How many times have you seen this happening? You put new software in, prepare plenty of guidance, issue a newsletter about the new system every month, provide extensive training to everyone involved, and yet…no one is using it.
The thing is, organizations don’t just change because of new systems or structures – they change because people change. Only when people have been through their own change paths will the benefits of change in the organization become visible.
The way change is perceived by each of us differs but, whether faster or slower, we all go through the same stages when experiencing change. However, many organizations still fail to acknowledge and effectively manage this transition, instead of focusing on the systems and processes rather than on managing the people side of change. Make no mistake: the individual journey of change matters.
The Change Curve
Conscious of the importance of managing change at the individual level, Kubler-Ross developed, in the 1960s, a tool that has become one of the most popular and powerful models for change management: the change curve.
The change curve plots the motivation and performance of individuals over time, and it helps build an understanding of where everyone is in their journey and why they might be responding to change the way they are.
Following, it can be a very useful tool for managers or for anyone introducing change as a way to anticipate a certain behavior/response and to prepare an appropriate plan of action, providing all the support they need for a smooth transition.
In fact, it should be noted that, while well-known in a business setting, the change curve model can also be applied at a personal level – for instance, it can be used to represent periods of grief.
The Stages of the Kubler Ross Change Curve
The model has been adapted since its development, and recent versions now tend to include up to 7 stages which people will go through, in order, namely:
- Shock: after a disturbing event happens, people’s first reaction will be one of shock, which can even include the blame of others or the self. In this stage, people might feel lost, not knowing what to do next.
- Denial: This stage often is present as an instinctive mechanism of defense. Coping with high-impact change might lead to disbelief, that is, a conscious decision not to accept that the change happened indeed.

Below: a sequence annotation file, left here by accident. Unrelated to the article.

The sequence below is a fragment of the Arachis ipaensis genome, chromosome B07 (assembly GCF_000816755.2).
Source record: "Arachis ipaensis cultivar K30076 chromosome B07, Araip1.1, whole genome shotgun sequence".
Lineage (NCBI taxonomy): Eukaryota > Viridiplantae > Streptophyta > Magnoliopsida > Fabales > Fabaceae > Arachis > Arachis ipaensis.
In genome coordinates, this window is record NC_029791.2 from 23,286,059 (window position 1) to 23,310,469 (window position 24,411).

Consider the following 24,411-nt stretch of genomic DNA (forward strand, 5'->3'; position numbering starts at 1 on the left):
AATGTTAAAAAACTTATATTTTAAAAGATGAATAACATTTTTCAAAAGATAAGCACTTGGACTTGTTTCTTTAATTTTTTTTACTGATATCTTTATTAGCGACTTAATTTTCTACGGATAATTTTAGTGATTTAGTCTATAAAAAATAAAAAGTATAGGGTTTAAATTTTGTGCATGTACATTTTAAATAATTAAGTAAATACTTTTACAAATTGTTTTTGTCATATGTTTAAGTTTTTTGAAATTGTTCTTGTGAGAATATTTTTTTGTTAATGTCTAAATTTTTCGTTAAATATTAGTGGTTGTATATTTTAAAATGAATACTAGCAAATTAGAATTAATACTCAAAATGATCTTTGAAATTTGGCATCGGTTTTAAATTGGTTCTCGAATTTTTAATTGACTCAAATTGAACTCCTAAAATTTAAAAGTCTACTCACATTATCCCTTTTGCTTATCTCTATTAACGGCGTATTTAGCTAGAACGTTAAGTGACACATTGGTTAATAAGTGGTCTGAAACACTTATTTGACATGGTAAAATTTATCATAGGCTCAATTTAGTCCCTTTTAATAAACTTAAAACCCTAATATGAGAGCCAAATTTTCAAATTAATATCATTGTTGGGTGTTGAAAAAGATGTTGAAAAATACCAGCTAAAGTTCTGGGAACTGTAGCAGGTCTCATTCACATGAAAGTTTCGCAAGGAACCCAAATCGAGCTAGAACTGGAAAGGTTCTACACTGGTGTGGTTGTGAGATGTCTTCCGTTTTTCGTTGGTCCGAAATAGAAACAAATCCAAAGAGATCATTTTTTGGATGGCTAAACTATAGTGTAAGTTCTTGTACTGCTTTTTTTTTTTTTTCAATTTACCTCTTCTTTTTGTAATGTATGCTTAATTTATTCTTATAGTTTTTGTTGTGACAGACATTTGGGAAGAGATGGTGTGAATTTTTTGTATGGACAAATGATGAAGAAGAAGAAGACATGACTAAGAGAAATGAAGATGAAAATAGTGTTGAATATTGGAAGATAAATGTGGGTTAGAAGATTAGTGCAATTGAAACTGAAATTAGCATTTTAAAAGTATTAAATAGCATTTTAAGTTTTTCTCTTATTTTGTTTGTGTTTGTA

- Frustration: refers to a moment of high uncertainty after the acknowledgment of the change event. People are very emotional during this stage, and conflict can arise very easily. There is a sense of frustration where people question the reason behind the change.
- Depression: This stage is where performance and motivation are at their minimal levels, such as the state of despair and unhappiness about the change. Individuals are cognizant of the change, but they would prefer not to implement it in their lives.
- Experiment: the appetite to experiment with the new world, post-change event, is a turning point in the change curve model since the motivation and performance slowly and gradually start to increase. The individual is open to give it a try.
- Decision: this stage represents a conscious moment in the change curve when the individual decides to be part of the change and assimilate the new ways of working in his/her day-to-day.
- Integration: the final stage in the change curve refers to the full embeddedness of change when the change has become the new normal for the individual.
Change Curve Model Template
Who and Where can Change Curve Model Used
The change curve model can be used at any point in the change implementation, and it is a fundamental input to build the stakeholder engagement and communications plan. While it can be used for self-assessment, individuals might find it difficult to recognize some traits since they will be too immersed in their own experience of change.
Thus, a change manager practitioner or the individuals’ manager can better utilize it, who can then put plans to accelerate how people progress through the course or make it an as painless as possible process. For instance, this can include allowing time off to reflect, providing guidance to move from the stage of frustration to experimentation, or granting opportunities to interact with the change and, in this way, facilitating the decision to assimilate change.
No matter how small, any change, and any person, no matter how experienced in change, will go through the change curve. Even with all the support in place, going from one stage to the other takes time, and that transition should not be rushed, nor should stages be skipped. Change demands time.